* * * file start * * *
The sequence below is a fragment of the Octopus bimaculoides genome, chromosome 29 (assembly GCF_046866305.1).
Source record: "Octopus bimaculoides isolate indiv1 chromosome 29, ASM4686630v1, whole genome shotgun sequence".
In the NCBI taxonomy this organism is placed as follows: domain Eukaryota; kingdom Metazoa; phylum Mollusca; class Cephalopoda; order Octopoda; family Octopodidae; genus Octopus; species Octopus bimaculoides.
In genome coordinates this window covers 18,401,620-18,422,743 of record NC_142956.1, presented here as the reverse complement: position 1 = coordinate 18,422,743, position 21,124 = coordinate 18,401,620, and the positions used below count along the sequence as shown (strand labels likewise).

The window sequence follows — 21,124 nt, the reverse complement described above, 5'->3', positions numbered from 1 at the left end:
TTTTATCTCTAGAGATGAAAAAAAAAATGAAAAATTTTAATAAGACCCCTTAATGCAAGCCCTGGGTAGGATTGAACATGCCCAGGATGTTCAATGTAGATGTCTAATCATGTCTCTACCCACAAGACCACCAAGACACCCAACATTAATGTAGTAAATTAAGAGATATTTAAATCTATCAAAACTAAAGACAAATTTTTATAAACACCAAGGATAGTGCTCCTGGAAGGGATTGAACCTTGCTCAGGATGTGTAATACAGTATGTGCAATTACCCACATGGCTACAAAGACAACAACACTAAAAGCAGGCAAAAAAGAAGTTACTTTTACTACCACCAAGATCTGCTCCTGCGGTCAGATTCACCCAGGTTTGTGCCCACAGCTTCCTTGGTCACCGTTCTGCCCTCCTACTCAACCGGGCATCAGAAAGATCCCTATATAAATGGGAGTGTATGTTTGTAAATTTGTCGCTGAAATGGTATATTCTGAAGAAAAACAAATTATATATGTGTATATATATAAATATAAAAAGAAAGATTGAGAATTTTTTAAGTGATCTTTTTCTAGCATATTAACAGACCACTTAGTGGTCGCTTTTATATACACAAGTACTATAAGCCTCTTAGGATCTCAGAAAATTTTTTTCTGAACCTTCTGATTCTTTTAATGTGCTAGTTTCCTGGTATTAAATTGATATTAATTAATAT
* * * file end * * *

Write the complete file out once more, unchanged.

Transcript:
The sequence below is a fragment of the Octopus bimaculoides genome, chromosome 29 (assembly GCF_046866305.1).
Source record: "Octopus bimaculoides isolate indiv1 chromosome 29, ASM4686630v1, whole genome shotgun sequence".
In the NCBI taxonomy this organism is placed as follows: domain Eukaryota; kingdom Metazoa; phylum Mollusca; class Cephalopoda; order Octopoda; family Octopodidae; genus Octopus; species Octopus bimaculoides.
In genome coordinates this window covers 18,401,620-18,422,743 of record NC_142956.1, presented here as the reverse complement: position 1 = coordinate 18,422,743, position 21,124 = coordinate 18,401,620, and the positions used below count along the sequence as shown (strand labels likewise).

The window sequence follows — 21,124 nt, the reverse complement described above, 5'->3', positions numbered from 1 at the left end:
TTTTATCTCTAGAGATGAAAAAAAAAATGAAAAATTTTAATAAGACCCCTTAATGCAAGCCCTGGGTAGGATTGAACATGCCCAGGATGTTCAATGTAGATGTCTAATCATGTCTCTACCCACAAGACCACCAAGACACCCAACATTAATGTAGTAAATTAAGAGATATTTAAATCTATCAAAACTAAAGACAAATTTTTATAAACACCAAGGATAGTGCTCCTGGAAGGGATTGAACCTTGCTCAGGATGTGTAATACAGTATGTGCAATTACCCACATGGCTACAAAGACAACAACACTAAAAGCAGGCAAAAAAGAAGTTACTTTTACTACCACCAAGATCTGCTCCTGCGGTCAGATTCACCCAGGTTTGTGCCCACAGCTTCCTTGGTCACCGTTCTGCCCTCCTACTCAACCGGGCATCAGAAAGATCCCTATATAAATGGGAGTGTATGTTTGTAAATTTGTCGCTGAAATGGTATATTCTGAAGAAAAACAAATTATATATGTGTATATATATAAATATAAAAAGAAAGATTGAGAATTTTTTAAGTGATCTTTTTCTAGCATATTAACAGACCACTTAGTGGTCGCTTTTATATACACAAGTACTATAAGCCTCTTAGGATCTCAGAAAATTTTTTTCTGAACCTTCTGATTCTTTTAATGTGCTAGTTTCCTGGTATTAAATTGATATTAATTAATAT